Today, with ACA enrollment starting Nov. 1, Arizonans will find in most counties only one insurer selling exchange plans for 2017. Premiums for some plans will be more than double this year, some of the biggest increases in the nation. Only last-minute maneuvering prevented one Arizona county from becoming the first in the nation to have no exchange insurers at all.

A similar dynamic is playing out in other states’ exchanges, which are a critical centerpiece of the 2010 health law. About one-third of U.S. counties will have just one exchange insurer next year, up from 7% this year, estimates the nonprofit Kaiser Family Foundation, which studies health-care issues. In many cases, remaining insurers are seeking significant rate increases.

 look at what happened in Arizona shows problems with the design and implementation of the ACA, combined with early missteps by insurers. Some priced plans aggressively, angling for market share and betting special programs built into the law would protect them from losses. Those protections didn’t work as expected. Enrollees’ health-care expenses repeatedly overshot the projections of nearly all Arizona’s insurers. The result: a flood of red ink, then withdrawals and premium increases.

Read the full article here.

Estimates of Eligibility for ACA Coverage among the Uninsured in 2016

The Affordable Care Act (ACA) extends health insurance coverage to people who lack access to an affordable coverage option. Under the ACA, as of 2014, Medicaid coverage is extended to poor and near poor adults in states that have opted to expand eligibility, and tax credits are available for low and middle-income people who purchase coverage through a health insurance Marketplace. Millions of people have enrolled in these new coverage options, and the uninsured rate has dropped to the lowest level ever recorded.1 However, millions of others are still uninsured. Some remain ineligible for coverage, and others may be unaware of the availability of new coverage options or still find coverage unaffordable even with financial assistance.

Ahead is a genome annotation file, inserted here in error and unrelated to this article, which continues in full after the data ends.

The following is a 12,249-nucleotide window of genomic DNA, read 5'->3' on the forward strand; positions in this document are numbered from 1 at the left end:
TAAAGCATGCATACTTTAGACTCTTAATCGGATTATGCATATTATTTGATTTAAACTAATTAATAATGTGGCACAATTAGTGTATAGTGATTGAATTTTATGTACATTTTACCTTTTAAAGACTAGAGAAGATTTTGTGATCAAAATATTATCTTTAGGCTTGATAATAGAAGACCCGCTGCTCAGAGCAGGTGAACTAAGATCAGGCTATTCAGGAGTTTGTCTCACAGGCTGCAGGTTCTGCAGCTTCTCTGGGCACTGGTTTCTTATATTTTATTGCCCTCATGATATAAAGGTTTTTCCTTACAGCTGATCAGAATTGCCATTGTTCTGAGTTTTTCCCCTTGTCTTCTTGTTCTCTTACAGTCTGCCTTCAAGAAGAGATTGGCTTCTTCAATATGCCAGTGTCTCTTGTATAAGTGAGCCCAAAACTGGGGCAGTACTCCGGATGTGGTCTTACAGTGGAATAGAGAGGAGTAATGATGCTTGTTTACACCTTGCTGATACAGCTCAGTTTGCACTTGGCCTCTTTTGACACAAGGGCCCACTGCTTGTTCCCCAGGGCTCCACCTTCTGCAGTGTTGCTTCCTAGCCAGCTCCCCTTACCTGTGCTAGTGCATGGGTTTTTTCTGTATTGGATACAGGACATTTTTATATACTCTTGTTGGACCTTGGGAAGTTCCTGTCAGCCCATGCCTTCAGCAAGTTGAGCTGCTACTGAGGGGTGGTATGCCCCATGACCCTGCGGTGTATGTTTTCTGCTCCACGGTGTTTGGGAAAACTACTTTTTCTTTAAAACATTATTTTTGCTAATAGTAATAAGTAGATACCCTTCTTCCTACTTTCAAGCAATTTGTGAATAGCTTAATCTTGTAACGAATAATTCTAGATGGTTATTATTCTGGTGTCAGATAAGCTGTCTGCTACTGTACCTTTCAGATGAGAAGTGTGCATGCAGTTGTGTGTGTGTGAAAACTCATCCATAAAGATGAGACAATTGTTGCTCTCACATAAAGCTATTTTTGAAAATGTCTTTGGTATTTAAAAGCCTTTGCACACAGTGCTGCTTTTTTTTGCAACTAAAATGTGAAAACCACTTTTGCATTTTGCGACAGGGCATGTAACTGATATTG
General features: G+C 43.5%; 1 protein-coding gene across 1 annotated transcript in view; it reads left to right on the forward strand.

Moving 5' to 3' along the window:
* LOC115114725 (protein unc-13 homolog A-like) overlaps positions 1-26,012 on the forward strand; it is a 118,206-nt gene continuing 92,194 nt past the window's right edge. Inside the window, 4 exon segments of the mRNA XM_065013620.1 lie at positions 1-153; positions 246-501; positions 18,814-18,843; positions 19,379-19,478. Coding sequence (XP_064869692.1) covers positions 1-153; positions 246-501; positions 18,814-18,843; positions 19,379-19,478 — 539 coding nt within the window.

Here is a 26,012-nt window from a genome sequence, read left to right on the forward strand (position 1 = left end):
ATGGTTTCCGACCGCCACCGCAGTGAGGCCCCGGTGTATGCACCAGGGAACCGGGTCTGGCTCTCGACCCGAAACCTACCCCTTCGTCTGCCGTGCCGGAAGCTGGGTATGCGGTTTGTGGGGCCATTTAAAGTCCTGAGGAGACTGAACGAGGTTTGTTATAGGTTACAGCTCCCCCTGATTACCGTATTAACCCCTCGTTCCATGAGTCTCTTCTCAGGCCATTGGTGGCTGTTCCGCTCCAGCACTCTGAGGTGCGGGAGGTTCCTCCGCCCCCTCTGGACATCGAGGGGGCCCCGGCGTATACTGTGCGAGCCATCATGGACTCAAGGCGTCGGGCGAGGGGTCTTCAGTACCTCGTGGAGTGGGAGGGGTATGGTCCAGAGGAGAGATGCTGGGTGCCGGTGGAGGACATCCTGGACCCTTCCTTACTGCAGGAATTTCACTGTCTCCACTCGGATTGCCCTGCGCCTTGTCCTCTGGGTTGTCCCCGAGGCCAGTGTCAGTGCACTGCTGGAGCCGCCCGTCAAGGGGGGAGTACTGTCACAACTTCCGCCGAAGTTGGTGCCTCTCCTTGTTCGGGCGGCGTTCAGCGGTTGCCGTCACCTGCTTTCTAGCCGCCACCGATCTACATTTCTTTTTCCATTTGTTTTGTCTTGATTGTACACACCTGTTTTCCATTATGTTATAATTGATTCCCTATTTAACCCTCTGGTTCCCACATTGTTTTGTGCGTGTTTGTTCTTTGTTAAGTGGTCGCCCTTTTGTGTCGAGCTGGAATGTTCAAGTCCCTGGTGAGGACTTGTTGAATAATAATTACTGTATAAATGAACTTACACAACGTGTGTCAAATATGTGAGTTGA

This analysis updates national and state-by-state estimates of eligibility for ACA coverage options among those who remained uninsured. It is based on Kaiser Family Foundation estimates based on the 2016 Current Population Survey, combined with other data sources. We estimate coverage and eligibility as of 2016. An overview of the methodology underlying the analysis can be found in the Methods box at the end of the data note, and more detail is available in the Technical Appendices available here.

Background: How Does the ACA Expand Health Coverage?

The ACA fills historical gaps in Medicaid eligibility by extending Medicaid to nearly all nonelderly adults with incomes at or below 138% of the federal poverty level (FPL) ($27,821 for a family of three in 2016).2 With the June 2012 Supreme Court ruling, the Medicaid expansion essentially became optional for states, and as of July 2016, 31 states and DC had expanded Medicaid eligibility under the ACA. Under rules in place before the ACA, all states already extended public coverage to poor and low-income children, with a median income eligibility level of 255% of poverty in 2016.3 The ACA also established Health Insurance Marketplaces where individuals can purchase insurance and allows for federal tax credits for such coverage for people with incomes from 100% to 400% FPL ($20,090 to $80,360 for a family of three in 2015).4,5 Tax credits are generally only available to people who are not eligible for other coverage.

Read the full article here.